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Criminal procedure


A subpoena in a criminal prosecution or case is an order from a court for the person served with the subpoena to (1) appear in court or at another designated place to give testimony under oath (also known as a witness subpoena, a subpoena to testify at a hearing or trial in a criminal case, or a witness summons) in a deposition, hearing, or trial; or (2) to produce documents and other tangible things for copying and inspection (a subpoena duces tecum).

Subpoenas are used in criminal prosecutions to order a witness to produce any books, papers, documents, data, or other objects the subpoena designates. The court may direct the witness to produce the designated items in court before trial or before they are to be offered in evidence. When the items arrive, the court may permit the parties and their attorneys to inspect all or part of them. A subpoena may also require the person subpoenaed or noticed to appear and give sworn testimony at a deposition if the judge determines there is a good chance the witness will not be available to testify at trial—often due to concerns regarding the witness’s age, health, custody status, deportation status, or deadly threats made against the witness. A person who fails or refuses to comply with a subpoena may be held in contempt of court and face fines, penalties, and imprisonment for not complying with the court order.

A person or entity who is served with a subpoena for testimony or for the production of documents and tangible things usually has a short time period in which to make any objections to the court order (subpoena) to provide testimony or documents—including asserting applicable privileges and objecting to the time, place, and scope of the testimony or document requests—often through a motion to quash or modify the subpoena. If the person or entity served with the subpoena fails to timely assert such privileges and objections, these matters are usually waived and the testimony must be given and the documents produced without regard to such privileges and objections.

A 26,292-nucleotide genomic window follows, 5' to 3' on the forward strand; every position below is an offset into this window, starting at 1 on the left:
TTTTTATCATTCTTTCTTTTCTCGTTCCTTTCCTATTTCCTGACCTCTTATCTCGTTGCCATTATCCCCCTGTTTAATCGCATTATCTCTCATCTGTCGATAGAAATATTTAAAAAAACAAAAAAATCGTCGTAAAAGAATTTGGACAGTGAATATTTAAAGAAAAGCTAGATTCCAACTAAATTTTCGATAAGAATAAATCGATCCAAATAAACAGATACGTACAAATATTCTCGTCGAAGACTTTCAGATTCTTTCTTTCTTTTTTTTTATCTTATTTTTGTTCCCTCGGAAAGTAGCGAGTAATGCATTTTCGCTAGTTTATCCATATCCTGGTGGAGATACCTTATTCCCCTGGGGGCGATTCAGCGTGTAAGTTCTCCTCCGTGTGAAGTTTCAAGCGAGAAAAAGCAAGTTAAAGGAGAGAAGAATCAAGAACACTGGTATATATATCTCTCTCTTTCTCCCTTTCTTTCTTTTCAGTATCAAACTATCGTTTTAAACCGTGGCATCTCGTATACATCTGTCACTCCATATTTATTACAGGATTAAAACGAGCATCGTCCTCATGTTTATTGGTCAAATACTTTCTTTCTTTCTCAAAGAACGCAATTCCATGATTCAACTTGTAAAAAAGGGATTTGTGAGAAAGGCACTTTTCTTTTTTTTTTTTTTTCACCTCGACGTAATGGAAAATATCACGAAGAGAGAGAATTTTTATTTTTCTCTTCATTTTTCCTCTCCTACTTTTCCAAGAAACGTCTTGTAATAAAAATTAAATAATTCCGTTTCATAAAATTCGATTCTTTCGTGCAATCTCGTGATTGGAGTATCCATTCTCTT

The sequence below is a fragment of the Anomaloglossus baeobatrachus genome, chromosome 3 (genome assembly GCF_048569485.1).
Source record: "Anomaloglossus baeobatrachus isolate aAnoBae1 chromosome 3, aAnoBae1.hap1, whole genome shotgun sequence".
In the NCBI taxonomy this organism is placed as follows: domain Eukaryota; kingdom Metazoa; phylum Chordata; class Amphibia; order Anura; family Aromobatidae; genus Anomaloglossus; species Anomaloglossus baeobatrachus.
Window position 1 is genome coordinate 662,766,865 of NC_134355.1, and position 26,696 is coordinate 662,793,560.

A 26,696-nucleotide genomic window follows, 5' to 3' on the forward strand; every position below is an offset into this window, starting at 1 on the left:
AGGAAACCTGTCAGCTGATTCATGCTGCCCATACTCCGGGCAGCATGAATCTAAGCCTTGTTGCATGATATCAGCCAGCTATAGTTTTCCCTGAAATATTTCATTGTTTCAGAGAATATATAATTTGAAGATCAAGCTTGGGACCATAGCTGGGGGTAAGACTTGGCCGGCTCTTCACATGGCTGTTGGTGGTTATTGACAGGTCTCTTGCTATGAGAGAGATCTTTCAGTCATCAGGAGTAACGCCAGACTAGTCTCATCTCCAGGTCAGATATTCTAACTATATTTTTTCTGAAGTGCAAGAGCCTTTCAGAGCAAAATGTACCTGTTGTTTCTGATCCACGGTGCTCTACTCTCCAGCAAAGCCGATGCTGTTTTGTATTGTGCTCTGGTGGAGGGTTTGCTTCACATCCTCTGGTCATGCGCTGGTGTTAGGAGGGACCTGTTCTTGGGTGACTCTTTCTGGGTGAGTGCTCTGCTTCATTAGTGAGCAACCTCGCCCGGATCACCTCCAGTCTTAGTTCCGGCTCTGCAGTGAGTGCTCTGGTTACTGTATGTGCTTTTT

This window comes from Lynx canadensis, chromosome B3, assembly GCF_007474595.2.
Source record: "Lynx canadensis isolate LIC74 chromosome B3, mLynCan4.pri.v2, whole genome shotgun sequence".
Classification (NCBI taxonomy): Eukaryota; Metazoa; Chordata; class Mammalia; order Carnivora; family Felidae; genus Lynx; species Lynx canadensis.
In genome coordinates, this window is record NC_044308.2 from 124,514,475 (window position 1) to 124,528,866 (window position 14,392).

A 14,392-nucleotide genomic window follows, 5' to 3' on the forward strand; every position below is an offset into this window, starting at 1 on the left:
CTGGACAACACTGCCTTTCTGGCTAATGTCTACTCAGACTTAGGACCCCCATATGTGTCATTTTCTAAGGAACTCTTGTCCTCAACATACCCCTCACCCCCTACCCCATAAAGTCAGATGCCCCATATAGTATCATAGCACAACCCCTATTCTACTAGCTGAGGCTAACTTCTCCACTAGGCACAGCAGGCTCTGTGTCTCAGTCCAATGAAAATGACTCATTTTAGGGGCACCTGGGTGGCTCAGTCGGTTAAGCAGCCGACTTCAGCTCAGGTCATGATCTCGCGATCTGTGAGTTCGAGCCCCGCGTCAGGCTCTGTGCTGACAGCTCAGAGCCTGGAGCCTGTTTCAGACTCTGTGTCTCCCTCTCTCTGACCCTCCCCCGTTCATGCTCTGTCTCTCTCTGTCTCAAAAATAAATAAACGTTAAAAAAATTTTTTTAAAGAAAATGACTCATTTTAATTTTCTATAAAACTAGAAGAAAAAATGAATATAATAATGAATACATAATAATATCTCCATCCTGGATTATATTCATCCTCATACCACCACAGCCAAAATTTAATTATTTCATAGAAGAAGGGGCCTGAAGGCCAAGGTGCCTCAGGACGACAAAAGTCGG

The procedure, scope, and potential objections for a witness subpoena or a subpoena for documents and other tangible items in a criminal prosecution are generally governed by the state’s rules of criminal procedure, or the Federal Rules of Criminal Procedure in federal prosecutions.

In Texas, a subpoena in a criminal case is a court order that compels a person to either provide testimony under oath or produce documents and tangible items for examination. This legal instrument can be issued to ensure that a witness appears in court, at a deposition, or that specific evidence is brought before the court. If a witness is unlikely to be available for trial due to various reasons such as health or safety concerns, a subpoena may be used to secure their deposition testimony. Non-compliance with a subpoena can result in contempt of court, which carries consequences such as fines, penalties, or imprisonment. Recipients of subpoenas have a limited time to object to the subpoena by asserting privileges or challenging the terms of the subpoena through a motion to quash or modify. Failure to timely object typically results in a waiver of these rights, and the individual must comply with the subpoena. The rules governing subpoenas in Texas are outlined in the Texas Code of Criminal Procedure, while federal cases are governed by the Federal Rules of Criminal Procedure.

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